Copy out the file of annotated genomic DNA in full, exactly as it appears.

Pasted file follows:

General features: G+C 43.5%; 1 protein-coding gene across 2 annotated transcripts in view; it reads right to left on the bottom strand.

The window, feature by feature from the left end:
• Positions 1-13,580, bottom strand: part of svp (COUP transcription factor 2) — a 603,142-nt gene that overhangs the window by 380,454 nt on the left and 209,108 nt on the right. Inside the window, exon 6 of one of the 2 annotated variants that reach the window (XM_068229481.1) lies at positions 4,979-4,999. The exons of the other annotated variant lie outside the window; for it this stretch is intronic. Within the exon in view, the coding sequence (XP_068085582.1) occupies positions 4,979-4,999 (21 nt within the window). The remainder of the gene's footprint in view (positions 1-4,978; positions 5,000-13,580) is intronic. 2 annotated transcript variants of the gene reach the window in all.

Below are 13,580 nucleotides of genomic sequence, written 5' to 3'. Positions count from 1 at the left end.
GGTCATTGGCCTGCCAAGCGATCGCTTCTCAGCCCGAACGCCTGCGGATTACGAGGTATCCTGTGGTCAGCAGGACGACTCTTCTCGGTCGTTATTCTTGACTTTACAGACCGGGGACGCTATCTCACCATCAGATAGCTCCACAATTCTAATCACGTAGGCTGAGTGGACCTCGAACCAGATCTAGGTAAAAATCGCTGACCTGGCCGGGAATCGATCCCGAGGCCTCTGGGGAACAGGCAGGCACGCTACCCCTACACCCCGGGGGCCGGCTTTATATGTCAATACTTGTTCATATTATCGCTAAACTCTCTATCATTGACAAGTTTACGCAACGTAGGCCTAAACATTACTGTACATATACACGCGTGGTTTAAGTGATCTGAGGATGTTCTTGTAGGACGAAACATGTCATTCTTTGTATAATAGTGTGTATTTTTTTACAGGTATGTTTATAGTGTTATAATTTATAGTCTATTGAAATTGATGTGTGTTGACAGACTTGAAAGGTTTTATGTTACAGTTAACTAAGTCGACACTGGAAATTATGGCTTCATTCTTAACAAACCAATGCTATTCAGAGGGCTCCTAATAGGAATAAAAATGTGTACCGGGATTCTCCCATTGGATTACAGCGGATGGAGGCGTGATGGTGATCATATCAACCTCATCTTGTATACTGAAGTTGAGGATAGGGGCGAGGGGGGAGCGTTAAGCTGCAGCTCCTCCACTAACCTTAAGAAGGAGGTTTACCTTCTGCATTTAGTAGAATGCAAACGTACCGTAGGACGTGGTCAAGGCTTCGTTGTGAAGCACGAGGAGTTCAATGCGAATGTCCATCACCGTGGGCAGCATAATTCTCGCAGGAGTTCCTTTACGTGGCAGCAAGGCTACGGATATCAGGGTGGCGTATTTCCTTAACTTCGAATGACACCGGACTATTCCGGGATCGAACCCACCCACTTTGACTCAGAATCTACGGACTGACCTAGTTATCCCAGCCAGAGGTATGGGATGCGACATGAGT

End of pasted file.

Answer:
General features: G+C 43.5%; 1 protein-coding gene across 2 annotated transcripts in view; it reads right to left on the bottom strand.

The window, feature by feature from the left end:
• Positions 1-13,580, bottom strand: part of svp (COUP transcription factor 2) — a 603,142-nt gene that overhangs the window by 380,454 nt on the left and 209,108 nt on the right. Inside the window, exon 6 of one of the 2 annotated variants that reach the window (XM_068229481.1) lies at positions 4,979-4,999. The exons of the other annotated variant lie outside the window; for it this stretch is intronic. Within the exon in view, the coding sequence (XP_068085582.1) occupies positions 4,979-4,999 (21 nt within the window). The remainder of the gene's footprint in view (positions 1-4,978; positions 5,000-13,580) is intronic. 2 annotated transcript variants of the gene reach the window in all.

Below are 13,580 nucleotides of genomic sequence, written 5' to 3'. Positions count from 1 at the left end.
GGTCATTGGCCTGCCAAGCGATCGCTTCTCAGCCCGAACGCCTGCGGATTACGAGGTATCCTGTGGTCAGCAGGACGACTCTTCTCGGTCGTTATTCTTGACTTTACAGACCGGGGACGCTATCTCACCATCAGATAGCTCCACAATTCTAATCACGTAGGCTGAGTGGACCTCGAACCAGATCTAGGTAAAAATCGCTGACCTGGCCGGGAATCGATCCCGAGGCCTCTGGGGAACAGGCAGGCACGCTACCCCTACACCCCGGGGGCCGGCTTTATATGTCAATACTTGTTCATATTATCGCTAAACTCTCTATCATTGACAAGTTTACGCAACGTAGGCCTAAACATTACTGTACATATACACGCGTGGTTTAAGTGATCTGAGGATGTTCTTGTAGGACGAAACATGTCATTCTTTGTATAATAGTGTGTATTTTTTTACAGGTATGTTTATAGTGTTATAATTTATAGTCTATTGAAATTGATGTGTGTTGACAGACTTGAAAGGTTTTATGTTACAGTTAACTAAGTCGACACTGGAAATTATGGCTTCATTCTTAACAAACCAATGCTATTCAGAGGGCTCCTAATAGGAATAAAAATGTGTACCGGGATTCTCCCATTGGATTACAGCGGATGGAGGCGTGATGGTGATCATATCAACCTCATCTTGTATACTGAAGTTGAGGATAGGGGCGAGGGGGGAGCGTTAAGCTGCAGCTCCTCCACTAACCTTAAGAAGGAGGTTTACCTTCTGCATTTAGTAGAATGCAAACGTACCGTAGGACGTGGTCAAGGCTTCGTTGTGAAGCACGAGGAGTTCAATGCGAATGTCCATCACCGTGGGCAGCATAATTCTCGCAGGAGTTCCTTTACGTGGCAGCAAGGCTACGGATATCAGGGTGGCGTATTTCCTTAACTTCGAATGACACCGGACTATTCCGGGATCGAACCCACCCACTTTGACTCAGAATCTACGGACTGACCTAGTTATCCCAGCCAGAGGTATGGGATGCGACATGAGT